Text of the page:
Screening and Assessment in TANF\Welfare-to-Work: Ten Important Questions TANF Agencies and Their Partners Should Consider. What barriers should a tool screen for?


Although in this report we focus on substance abuse and mental health problems, learning disabilities and domestic violence situations, states and localities must decide which health conditions, disabilities or personal circumstances (or combinations of these issues) that inhibit clients' transitions from welfare to work they wish to address in their screening or assessment efforts. As discussed in more detail in Question Two, some states receive guidance from the state legislature or from other organizations specializing in a particular issue area. For example, New York law requires that the TANF system screen for substance abuse problems. Several states we spoke with noted that state and local domestic violence coalitions actively encouraged the TANF agency to develop approaches to screening or assessing for domestic violence situations.

While states and localities often must respond to these influences, any data that states may have about prevalence of disabilities or barriers to work among the TANF population in their state, locality, or nationally may help them decide which barriers should be the focus of identification efforts. In addition to prevalence estimates and state or local data, anecdotal evidence from caseworkers or other front line staff about prevalence might provide useful guidance about what issues are preventing people from obtaining work within the required time limits.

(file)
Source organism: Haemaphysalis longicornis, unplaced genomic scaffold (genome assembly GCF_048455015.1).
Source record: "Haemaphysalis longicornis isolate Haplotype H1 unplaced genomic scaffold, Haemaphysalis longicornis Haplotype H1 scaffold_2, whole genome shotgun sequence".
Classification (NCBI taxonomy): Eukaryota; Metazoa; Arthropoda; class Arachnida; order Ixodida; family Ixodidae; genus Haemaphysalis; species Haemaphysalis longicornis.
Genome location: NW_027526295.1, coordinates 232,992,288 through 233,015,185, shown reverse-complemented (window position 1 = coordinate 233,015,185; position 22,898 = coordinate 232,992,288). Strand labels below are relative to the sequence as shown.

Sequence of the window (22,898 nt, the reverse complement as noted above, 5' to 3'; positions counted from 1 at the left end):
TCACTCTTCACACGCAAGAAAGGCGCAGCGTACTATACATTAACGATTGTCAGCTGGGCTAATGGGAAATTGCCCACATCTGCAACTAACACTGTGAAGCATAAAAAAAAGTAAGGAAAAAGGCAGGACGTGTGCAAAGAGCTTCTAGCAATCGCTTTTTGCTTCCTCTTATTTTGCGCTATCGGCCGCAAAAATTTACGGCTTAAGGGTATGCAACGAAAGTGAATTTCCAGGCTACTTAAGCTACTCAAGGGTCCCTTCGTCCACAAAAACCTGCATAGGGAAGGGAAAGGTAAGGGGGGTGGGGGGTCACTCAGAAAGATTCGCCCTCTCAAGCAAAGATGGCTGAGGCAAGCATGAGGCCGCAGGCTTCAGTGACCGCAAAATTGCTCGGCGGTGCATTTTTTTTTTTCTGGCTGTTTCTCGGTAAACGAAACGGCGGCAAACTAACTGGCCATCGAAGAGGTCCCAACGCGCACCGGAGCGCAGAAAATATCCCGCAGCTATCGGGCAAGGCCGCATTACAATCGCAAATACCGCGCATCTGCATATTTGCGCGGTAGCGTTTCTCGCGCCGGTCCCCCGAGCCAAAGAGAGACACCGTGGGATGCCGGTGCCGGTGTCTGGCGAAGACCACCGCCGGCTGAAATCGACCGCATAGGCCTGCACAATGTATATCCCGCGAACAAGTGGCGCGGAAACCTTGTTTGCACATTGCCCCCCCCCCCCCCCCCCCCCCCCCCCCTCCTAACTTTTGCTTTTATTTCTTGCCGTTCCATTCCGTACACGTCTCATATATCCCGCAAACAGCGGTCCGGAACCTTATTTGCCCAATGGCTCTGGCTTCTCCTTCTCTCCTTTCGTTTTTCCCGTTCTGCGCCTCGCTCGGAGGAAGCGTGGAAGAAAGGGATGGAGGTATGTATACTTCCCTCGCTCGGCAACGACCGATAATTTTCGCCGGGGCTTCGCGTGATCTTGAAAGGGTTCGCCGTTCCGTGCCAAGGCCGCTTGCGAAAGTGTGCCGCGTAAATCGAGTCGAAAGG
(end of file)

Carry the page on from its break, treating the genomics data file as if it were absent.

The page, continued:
In any case, states must proceed cautiously, being sure to consider how a new screening tool will fit into their TANF client flow and what necessary services must follow the identification of a barrier to work or a disability. Some individuals interviewed for this study indicated that screening for a particular barrier should only be conducted if the TANF agency can subsequently offer services to address the problem. The length and format of the tool should also be considered. For example, using shorter tools or interviews may save time and resources. On the other hand, caseworkers may find that taking the time to establish a rapport initially will save the system time in the long run by preventing client barriers from being identified later in the process of moving to work.

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